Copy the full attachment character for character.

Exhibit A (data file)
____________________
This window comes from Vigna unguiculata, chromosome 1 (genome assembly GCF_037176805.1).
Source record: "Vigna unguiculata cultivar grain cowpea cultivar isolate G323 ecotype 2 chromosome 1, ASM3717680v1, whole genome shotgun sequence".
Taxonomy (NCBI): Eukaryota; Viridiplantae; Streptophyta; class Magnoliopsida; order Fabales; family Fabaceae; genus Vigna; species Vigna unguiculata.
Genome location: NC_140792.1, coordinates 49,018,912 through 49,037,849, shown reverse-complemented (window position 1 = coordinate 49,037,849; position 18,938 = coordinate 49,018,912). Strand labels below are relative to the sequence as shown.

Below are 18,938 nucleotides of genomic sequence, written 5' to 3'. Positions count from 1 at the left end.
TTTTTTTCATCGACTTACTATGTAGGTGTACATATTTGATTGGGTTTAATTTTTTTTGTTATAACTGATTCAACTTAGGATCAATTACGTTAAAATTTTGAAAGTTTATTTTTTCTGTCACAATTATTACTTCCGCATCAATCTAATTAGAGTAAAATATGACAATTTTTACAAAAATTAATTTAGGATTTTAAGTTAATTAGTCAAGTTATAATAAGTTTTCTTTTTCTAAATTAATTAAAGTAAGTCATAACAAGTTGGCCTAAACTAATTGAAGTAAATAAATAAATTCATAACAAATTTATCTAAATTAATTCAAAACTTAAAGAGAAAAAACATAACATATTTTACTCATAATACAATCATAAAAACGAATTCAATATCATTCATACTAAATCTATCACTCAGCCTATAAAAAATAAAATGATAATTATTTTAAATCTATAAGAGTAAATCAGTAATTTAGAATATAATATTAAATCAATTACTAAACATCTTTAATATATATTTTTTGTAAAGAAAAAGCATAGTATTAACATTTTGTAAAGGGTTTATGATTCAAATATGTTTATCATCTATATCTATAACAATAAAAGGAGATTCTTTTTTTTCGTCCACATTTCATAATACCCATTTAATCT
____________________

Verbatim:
This window comes from Vigna unguiculata, chromosome 1 (genome assembly GCF_037176805.1).
Source record: "Vigna unguiculata cultivar grain cowpea cultivar isolate G323 ecotype 2 chromosome 1, ASM3717680v1, whole genome shotgun sequence".
Taxonomy (NCBI): Eukaryota; Viridiplantae; Streptophyta; class Magnoliopsida; order Fabales; family Fabaceae; genus Vigna; species Vigna unguiculata.
Genome location: NC_140792.1, coordinates 49,018,912 through 49,037,849, shown reverse-complemented (window position 1 = coordinate 49,037,849; position 18,938 = coordinate 49,018,912). Strand labels below are relative to the sequence as shown.

Below are 18,938 nucleotides of genomic sequence, written 5' to 3'. Positions count from 1 at the left end.
TTTTTTTCATCGACTTACTATGTAGGTGTACATATTTGATTGGGTTTAATTTTTTTTGTTATAACTGATTCAACTTAGGATCAATTACGTTAAAATTTTGAAAGTTTATTTTTTCTGTCACAATTATTACTTCCGCATCAATCTAATTAGAGTAAAATATGACAATTTTTACAAAAATTAATTTAGGATTTTAAGTTAATTAGTCAAGTTATAATAAGTTTTCTTTTTCTAAATTAATTAAAGTAAGTCATAACAAGTTGGCCTAAACTAATTGAAGTAAATAAATAAATTCATAACAAATTTATCTAAATTAATTCAAAACTTAAAGAGAAAAAACATAACATATTTTACTCATAATACAATCATAAAAACGAATTCAATATCATTCATACTAAATCTATCACTCAGCCTATAAAAAATAAAATGATAATTATTTTAAATCTATAAGAGTAAATCAGTAATTTAGAATATAATATTAAATCAATTACTAAACATCTTTAATATATATTTTTTGTAAAGAAAAAGCATAGTATTAACATTTTGTAAAGGGTTTATGATTCAAATATGTTTATCATCTATATCTATAACAATAAAAGGAGATTCTTTTTTTTCGTCCACATTTCATAATACCCATTTAATCT